What Is an Unearned Discount?
An unearned discount is interest or a fee that has been collected on a loan by a lending institution but has not yet been counted as income (or earnings). Instead, it is initially recorded as a liability. As the life of the loan progresses, proportionate parts of the fee or interest collected up front are removed from the liability side of the balance sheet and counted as income. If the loan is paid off early, the unearned interest portion must be returned to the borrower.
Also called unearned interest.
Understanding Unearned Discount
An unearned discount account recognizes interest deductions before being classified as income earned throughout the term of the outstanding debt. Over time, then, the unearned discount creates an increase in the lender's profit and a subsequent decrease in liability.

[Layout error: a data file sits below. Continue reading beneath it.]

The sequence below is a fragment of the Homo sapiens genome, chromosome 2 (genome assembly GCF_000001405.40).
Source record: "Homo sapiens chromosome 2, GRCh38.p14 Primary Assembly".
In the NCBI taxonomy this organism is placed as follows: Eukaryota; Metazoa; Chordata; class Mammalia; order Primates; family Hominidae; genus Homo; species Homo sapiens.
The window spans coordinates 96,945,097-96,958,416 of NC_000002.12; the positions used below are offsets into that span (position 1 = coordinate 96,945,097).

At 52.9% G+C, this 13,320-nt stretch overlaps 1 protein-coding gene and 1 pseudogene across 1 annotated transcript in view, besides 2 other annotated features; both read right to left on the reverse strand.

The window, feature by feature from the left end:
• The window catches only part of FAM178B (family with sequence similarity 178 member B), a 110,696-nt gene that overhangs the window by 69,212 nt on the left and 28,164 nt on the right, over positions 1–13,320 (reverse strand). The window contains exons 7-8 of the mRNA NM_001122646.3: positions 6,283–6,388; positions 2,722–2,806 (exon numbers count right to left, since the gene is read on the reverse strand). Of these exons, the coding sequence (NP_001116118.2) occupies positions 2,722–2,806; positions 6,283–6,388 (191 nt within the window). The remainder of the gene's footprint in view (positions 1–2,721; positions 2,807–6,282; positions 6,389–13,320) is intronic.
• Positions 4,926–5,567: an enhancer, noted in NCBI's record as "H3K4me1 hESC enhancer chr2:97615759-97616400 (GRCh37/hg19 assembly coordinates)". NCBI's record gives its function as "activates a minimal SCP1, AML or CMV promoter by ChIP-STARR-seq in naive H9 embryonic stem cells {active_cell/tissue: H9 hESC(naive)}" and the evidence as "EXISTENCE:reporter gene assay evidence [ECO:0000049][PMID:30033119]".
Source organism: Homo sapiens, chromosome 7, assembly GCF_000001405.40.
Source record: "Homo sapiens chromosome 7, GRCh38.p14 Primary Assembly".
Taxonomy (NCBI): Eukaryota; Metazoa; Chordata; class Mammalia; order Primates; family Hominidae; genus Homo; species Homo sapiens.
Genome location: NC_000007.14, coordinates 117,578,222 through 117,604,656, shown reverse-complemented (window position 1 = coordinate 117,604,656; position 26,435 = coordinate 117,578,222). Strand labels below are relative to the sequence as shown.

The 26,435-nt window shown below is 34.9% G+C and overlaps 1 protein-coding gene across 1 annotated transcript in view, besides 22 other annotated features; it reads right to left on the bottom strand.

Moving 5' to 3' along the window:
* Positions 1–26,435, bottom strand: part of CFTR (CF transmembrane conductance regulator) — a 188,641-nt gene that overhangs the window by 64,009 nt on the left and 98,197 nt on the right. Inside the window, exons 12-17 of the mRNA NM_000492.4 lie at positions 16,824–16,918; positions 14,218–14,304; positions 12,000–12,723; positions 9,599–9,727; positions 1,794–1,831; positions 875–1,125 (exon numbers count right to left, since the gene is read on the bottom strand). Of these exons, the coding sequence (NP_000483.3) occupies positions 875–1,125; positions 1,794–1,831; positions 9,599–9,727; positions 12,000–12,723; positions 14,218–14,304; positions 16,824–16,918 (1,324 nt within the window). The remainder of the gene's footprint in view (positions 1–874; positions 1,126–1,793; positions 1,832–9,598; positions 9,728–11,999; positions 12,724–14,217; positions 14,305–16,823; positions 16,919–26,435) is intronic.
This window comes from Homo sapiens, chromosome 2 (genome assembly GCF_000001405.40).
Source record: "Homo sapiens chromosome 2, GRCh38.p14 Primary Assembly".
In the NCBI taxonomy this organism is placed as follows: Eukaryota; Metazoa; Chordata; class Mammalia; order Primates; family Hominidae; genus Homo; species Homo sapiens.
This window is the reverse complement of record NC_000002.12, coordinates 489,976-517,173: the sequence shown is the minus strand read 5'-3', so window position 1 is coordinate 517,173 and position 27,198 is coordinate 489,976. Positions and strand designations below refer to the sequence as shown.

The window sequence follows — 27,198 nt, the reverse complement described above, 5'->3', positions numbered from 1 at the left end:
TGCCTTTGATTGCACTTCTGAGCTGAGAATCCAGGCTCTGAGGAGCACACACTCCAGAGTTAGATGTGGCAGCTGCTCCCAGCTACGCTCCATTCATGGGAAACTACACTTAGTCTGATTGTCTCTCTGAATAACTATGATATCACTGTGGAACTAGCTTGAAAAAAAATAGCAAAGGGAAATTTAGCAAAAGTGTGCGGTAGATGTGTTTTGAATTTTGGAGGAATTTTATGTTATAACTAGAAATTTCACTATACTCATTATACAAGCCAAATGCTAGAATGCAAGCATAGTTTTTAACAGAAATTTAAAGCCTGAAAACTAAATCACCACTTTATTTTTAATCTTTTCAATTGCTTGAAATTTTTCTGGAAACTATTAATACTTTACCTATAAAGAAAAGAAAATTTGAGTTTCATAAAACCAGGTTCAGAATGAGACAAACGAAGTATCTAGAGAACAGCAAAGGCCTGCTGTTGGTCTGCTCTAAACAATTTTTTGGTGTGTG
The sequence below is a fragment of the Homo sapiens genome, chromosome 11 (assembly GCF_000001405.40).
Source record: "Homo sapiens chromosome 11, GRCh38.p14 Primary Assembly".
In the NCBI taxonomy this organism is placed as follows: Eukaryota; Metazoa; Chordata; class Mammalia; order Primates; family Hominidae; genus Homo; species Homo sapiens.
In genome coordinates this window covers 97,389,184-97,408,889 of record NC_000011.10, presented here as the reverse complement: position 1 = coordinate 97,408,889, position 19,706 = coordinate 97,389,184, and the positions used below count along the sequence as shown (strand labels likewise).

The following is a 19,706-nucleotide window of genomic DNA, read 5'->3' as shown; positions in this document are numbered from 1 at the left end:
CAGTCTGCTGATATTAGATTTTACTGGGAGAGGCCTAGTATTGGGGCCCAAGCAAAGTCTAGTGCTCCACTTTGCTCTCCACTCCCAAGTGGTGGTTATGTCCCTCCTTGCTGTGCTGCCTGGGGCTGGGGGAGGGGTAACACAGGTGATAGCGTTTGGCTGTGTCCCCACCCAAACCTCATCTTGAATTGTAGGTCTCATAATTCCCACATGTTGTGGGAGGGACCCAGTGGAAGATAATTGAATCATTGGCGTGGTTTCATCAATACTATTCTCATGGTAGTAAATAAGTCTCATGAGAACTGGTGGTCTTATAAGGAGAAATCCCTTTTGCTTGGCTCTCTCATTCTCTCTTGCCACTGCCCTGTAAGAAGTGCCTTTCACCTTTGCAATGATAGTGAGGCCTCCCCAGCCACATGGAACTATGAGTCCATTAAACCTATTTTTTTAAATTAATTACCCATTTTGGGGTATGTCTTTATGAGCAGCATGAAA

Example of Unearned Discount
Snuffy's Bank and Trust have made a loan to Ernie's Brokerage. As part of the up-front costs of the loan, Ernie was required to pay a financing charge of 6% of the total loan amount. The total loan amount is $10,000 and will be repaid over 5 years in monthly installments. The amount of the finance charge paid up front by Ernie was $600. Initially, Snuffy's Bank and Trust record the $600 unearned discount as a liability on its books. As Ernie pays each of the 60 loan payments (12 per year for 5 years), 1/60th of the $600 will be removed from the liability side of the balance sheet and recognized as income.